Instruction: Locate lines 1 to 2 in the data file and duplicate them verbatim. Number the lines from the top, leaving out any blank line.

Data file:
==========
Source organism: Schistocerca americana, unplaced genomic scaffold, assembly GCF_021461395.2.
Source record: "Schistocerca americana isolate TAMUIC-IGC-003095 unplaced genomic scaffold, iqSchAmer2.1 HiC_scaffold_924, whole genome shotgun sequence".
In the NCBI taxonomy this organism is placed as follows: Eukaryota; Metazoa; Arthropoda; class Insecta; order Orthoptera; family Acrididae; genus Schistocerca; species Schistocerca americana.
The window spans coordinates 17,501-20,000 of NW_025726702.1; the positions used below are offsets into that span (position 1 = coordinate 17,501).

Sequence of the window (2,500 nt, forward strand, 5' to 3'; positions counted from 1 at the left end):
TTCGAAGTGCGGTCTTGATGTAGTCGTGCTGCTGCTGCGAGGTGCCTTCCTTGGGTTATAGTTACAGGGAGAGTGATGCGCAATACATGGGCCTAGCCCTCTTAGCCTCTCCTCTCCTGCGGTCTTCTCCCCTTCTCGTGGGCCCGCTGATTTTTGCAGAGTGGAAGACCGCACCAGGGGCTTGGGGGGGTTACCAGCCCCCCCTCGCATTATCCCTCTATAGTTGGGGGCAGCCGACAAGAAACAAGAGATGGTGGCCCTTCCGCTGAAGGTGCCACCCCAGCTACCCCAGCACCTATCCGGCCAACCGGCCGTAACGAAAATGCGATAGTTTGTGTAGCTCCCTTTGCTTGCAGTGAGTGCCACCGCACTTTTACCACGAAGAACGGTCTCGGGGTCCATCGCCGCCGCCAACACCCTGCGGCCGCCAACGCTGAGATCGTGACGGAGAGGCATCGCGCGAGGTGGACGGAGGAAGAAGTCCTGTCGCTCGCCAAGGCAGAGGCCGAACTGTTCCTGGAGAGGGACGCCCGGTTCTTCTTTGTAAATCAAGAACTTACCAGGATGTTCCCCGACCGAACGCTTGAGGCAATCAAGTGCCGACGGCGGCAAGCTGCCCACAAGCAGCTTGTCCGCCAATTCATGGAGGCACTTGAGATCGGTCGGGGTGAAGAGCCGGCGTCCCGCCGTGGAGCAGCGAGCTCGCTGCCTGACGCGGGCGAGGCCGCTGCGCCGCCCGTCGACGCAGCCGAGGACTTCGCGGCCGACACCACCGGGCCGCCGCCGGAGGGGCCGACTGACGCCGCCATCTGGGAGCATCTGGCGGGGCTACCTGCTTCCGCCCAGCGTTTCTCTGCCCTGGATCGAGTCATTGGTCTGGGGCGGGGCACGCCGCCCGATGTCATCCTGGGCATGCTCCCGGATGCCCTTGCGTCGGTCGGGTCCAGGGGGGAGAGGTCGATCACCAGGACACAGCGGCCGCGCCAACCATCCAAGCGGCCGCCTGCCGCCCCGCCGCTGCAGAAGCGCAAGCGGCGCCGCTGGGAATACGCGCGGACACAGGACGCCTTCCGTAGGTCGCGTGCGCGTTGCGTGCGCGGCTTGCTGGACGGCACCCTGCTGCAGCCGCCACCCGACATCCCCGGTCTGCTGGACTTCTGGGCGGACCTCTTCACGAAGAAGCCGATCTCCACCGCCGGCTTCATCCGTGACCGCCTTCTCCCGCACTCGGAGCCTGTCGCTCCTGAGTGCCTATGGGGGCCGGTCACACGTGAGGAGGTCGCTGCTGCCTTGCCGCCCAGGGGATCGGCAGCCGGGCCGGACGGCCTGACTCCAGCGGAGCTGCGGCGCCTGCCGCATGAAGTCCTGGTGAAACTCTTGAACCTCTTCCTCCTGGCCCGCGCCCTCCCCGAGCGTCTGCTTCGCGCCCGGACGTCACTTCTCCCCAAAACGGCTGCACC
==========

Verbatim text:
Source organism: Schistocerca americana, unplaced genomic scaffold, assembly GCF_021461395.2.
Source record: "Schistocerca americana isolate TAMUIC-IGC-003095 unplaced genomic scaffold, iqSchAmer2.1 HiC_scaffold_924, whole genome shotgun sequence".